As early as December 1957, the historic owner of MV asked employees to inform them that he would not abide by the farewell agreement from competitions concluded a few months earlier with Guzzi, Gilera and Mondial. A decision that caused a stir
In early December 66 years ago, some say December 8th is the day of the Immaculate Conception, MV Agusta owner Domenico Agusta called the small group of mechanics and technicians from his racing department to his studio to relay urgent information. The tension is high, for fear of bad news from “Mr. Conte”: the closure of the racing department. Two months earlier, at the end of September 1957, MV, together with Guzzi, Gilera and Mondial, had signed a pact not to race. Instead, Agusta tells his men that MV no longer recognizes this agreement. In fact, the Cascina Costa company will contest the 1958 World Championship with a relay in all engine sizes: in the 500cc Surtees and Venturi plus Hartle, Masetti and Bandirola, in the 350cc Surtees and Hartle again, in the 250cc and 125cc Ubbiali and Provini, plus other drivers in the Italian championship.
Those present applaud and some of them cannot hold back their tears of joy. The departure from racing came like a bolt from the blue after the four major Italian manufacturers had dominated the 1956 season: notably the world champion MV Agusta with Carlo Ubbiali in the 125cc and 250cc and with John Surtees in the 500cc (no manufacturer had). Such poker had never been achieved before!) and at the Moto Guzzi with Bill Lomas in the 350. For the Germans… Sop the sidecar with Noli-Cron's BMW. The FIM itself (the organizer of MotoGP at the time) thanked the Italian manufacturers, without whom the races would not have been possible, especially not at this technical and competitive level. The bitter and historic opponents of the Italians, the English and German houses, had actually raised the white flag by making various kinds of excuses. There was only one truth: the absolute supremacy of Made in Italy motorcycles and the inability of Norton, BMW, Ajs, etc. to counteract it. Not only. In Italy, other manufacturers were preparing for the races: Ducati with a flaming 125cc Desmodromik entrusted to the promising Degli Antoni, Romolo Ferri and Montanari; Benelli, who thought of the big return to 250 after conquering the world title in 1950 and the withdrawal in 1951 due to the death of Dario Ambrosini in Albi (in fact, the company from Pesaro returned with an unprecedented single 4-stroke twin) . Cam 1958 in Monza with Silvio Grassetti) and other “smaller” brands. At the end of 1956, during Christmas and the end of the year holidays, panettone and sparkling wine descend on the racing departments of the Italian industry to toast the successes of the season and the successes that were considered imminent in 1957. Our manufacturers will continue to dominate: Mondial (125 with Tarquinio Provini and 250 with Cecil Sandford), Guzzi (350 with Keith Campbell), Gilera (500 with Libero Liberati). But by the end of 1957 there will be no more toasts.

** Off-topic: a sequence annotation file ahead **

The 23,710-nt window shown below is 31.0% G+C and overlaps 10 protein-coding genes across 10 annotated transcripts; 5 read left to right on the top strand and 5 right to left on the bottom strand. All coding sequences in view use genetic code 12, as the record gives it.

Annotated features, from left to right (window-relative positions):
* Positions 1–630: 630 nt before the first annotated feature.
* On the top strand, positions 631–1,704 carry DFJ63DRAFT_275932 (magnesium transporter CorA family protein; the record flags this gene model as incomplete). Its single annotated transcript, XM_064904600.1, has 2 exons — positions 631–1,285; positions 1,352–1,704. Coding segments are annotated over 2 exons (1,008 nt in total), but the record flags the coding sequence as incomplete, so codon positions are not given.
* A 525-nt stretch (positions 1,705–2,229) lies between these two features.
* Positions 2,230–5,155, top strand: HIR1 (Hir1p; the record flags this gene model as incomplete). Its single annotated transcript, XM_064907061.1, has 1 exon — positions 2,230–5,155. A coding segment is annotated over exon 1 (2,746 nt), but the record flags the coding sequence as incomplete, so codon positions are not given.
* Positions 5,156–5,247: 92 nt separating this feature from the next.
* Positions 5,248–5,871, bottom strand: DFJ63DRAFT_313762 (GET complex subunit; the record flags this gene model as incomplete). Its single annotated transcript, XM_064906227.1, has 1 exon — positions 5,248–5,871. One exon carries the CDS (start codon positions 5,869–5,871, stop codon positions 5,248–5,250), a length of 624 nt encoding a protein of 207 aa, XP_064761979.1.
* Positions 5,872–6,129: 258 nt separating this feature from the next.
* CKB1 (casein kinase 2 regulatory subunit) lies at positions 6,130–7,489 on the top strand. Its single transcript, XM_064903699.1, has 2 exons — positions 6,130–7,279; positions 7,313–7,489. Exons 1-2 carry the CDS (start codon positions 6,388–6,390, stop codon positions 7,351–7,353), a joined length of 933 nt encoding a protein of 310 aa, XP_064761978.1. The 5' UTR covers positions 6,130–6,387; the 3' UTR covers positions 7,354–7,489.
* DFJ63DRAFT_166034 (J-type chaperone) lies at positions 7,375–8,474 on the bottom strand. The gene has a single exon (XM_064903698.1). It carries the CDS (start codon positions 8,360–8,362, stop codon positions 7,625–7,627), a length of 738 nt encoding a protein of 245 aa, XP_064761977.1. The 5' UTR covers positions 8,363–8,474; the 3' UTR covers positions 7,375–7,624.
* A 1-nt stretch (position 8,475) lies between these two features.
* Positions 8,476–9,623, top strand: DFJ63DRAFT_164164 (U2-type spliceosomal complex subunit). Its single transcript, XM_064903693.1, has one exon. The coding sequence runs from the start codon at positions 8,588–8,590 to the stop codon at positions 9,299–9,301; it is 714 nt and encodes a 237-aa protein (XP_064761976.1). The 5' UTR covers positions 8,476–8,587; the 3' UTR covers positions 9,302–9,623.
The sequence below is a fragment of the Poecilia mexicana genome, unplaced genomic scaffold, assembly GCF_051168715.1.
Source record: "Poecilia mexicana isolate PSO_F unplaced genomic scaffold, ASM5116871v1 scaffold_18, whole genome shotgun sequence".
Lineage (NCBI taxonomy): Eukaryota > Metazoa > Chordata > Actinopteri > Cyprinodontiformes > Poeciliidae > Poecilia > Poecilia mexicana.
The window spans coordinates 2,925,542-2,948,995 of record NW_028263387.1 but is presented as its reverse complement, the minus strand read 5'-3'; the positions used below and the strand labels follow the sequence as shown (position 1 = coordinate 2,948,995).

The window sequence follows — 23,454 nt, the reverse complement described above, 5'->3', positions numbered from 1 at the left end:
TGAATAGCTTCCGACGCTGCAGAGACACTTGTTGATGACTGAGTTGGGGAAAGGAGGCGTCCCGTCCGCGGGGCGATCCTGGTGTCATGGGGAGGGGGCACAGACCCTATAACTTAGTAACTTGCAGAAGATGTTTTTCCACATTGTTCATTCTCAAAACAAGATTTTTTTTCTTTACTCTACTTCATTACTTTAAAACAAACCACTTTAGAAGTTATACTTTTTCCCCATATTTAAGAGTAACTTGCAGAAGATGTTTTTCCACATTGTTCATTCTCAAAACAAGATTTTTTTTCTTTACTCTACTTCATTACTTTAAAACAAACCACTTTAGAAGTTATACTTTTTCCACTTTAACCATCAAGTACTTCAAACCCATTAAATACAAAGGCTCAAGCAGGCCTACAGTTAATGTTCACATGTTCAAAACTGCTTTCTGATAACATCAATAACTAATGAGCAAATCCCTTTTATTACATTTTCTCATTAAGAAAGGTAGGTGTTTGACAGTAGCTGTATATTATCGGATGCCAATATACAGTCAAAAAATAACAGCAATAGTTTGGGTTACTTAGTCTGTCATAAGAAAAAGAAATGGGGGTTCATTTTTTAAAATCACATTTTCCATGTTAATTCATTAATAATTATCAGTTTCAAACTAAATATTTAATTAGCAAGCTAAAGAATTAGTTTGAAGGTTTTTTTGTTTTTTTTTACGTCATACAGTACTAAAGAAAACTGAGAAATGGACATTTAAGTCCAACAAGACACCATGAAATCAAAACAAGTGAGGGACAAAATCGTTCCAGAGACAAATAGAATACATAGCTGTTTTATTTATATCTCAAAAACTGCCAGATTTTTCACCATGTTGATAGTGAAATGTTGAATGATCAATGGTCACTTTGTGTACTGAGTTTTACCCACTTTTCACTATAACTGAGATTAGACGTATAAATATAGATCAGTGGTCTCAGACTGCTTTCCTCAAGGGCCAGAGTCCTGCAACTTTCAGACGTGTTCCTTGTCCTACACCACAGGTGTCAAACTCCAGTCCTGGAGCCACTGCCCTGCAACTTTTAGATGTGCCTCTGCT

end of an era